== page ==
At the request of Alaska Congressman Don Young, a bill pending in the U.S. House would reduce Alaska’s share of revenues from oil drilling in the Arctic National Wildlife Refuge and give that money to Alaska Native corporations.
Congress decided last year, when it opened the refuge to oil development, to split the revenues 50-50 between the federal and state governments. But last week Rep. Tom Cole, R-Okla., proposed to reduce the state’s share to 47 percent and direct 3 percent to Alaska Native corporations.
“It’s fitting that I should offer the amendment under the larger than life picture of Don Young that’s staring down on us,” Cole told the House Appropriations Committee last week. “Because to be fair to everybody, this is an amendment that Don Young asked me to offer.”
Young isn’t on the Appropriations Committee but his portrait hangs in the room were the committee met.
Cole’s amendment, first reported by Indianz.com, specifies the 3 percent share would be distributed according to 7(i) revenue sharing. That’s the section of the Alaska Native Claims Settlement Act that says the regional Native corporations must share 70 percent of the revenue from certain resource development on their lands with each other. The idea was to offset wealth disparities among the corporations.
But, to the frustration of several of them, Arctic Slope Regional Corp. got subsurface ownership to a small portion of ANWR in a 1983 land exchange known as the Chandler Lake agreement, and that land is not subject to the revenue sharing requirement.
Cole said his amendment fulfills the mission of 7(1).
“It is in keeping with the spirit of that legislation that there’s to be resource sharing amongst the Alaska Natives from ANWR,” Cole said.
Rep. Nita Lowey, D-N.Y., spoke against the amendment, saying the refuge is too valuable in its natural state to allow development. But Cole’s amendment passed the committee on a voice vote.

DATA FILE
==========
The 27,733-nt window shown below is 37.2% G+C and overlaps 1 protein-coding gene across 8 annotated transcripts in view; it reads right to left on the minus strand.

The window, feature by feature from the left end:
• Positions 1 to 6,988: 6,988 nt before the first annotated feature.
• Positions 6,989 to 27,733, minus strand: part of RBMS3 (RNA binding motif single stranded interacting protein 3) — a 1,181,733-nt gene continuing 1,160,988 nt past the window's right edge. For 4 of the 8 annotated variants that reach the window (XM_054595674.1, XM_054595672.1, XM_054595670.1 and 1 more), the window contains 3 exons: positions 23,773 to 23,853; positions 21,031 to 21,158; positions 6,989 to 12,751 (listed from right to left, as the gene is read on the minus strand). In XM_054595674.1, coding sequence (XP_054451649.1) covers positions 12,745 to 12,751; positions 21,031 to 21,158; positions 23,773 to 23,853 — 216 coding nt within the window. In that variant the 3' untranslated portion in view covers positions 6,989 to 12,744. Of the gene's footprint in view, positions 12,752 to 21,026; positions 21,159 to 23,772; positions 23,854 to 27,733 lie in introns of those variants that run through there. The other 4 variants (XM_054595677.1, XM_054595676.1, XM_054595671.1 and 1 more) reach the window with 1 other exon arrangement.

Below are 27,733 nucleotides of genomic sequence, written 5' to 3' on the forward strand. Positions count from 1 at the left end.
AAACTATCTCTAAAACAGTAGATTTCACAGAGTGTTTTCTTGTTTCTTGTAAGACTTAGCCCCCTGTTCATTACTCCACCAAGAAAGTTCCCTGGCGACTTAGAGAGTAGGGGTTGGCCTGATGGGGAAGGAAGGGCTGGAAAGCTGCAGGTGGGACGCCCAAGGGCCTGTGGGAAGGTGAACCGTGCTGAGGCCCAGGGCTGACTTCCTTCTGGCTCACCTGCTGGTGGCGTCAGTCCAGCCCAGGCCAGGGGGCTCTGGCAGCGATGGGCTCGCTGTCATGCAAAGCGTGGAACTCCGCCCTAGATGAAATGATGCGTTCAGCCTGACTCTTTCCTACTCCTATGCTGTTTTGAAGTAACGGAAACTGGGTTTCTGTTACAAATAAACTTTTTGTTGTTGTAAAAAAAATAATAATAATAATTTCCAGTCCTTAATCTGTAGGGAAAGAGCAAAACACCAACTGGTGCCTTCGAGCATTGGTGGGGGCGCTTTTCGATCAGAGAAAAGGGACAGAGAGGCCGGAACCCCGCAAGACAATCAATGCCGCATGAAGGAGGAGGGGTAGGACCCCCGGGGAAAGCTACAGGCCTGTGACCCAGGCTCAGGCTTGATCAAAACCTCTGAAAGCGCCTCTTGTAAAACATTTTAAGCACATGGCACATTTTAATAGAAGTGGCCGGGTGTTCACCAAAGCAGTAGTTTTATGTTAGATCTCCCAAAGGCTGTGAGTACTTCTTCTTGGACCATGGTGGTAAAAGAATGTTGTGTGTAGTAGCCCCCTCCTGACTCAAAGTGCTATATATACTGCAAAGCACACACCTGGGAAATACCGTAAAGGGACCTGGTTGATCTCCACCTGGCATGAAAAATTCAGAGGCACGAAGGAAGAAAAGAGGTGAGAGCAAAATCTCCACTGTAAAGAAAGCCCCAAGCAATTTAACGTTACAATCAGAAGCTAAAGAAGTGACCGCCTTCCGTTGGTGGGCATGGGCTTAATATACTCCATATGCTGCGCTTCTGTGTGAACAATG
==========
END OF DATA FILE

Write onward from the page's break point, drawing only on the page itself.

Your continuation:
Young, in a written statement, said the 3-percent allocation will support the health and well-being of Alaska Natives. He said he and Alaska’s U.S. senators intended to get the allocation included in the bill last year, but were blocked by a Senate rule.
Young also said the state still stands to gain billions of dollars in revenues from developing ANWR. (Environmental groups opposed to drilling in the refuge dispute that it will raise large amounts of money.)
A spokeswoman for Lisa Murkowski said the senator supports the 3 percent allocation in the House bill to “resolve historical inequities.”
Gov. Walker spokesman Austin Baird said Walker backs the congressional delegation’s efforts.
“The governor is trusting the leadership of Sen. Murkowski, Sen. Sullivan and Congressman Young to look out for the best interest of Alaskans, since they are the closest to this,” Baird said.
The amendment is in the House Appropriations bill for the Interior Department, which still needs a vote by the full House.
Murkowski chairs a Senate subcommittee that is due to take up the Senate version of the bill Tuesday. A spokeswoman says a Senate agreement not to attach riders to the spending bills probably prevents Murkowski from including a similar provision in that bill. The amendment could still appear in the final version.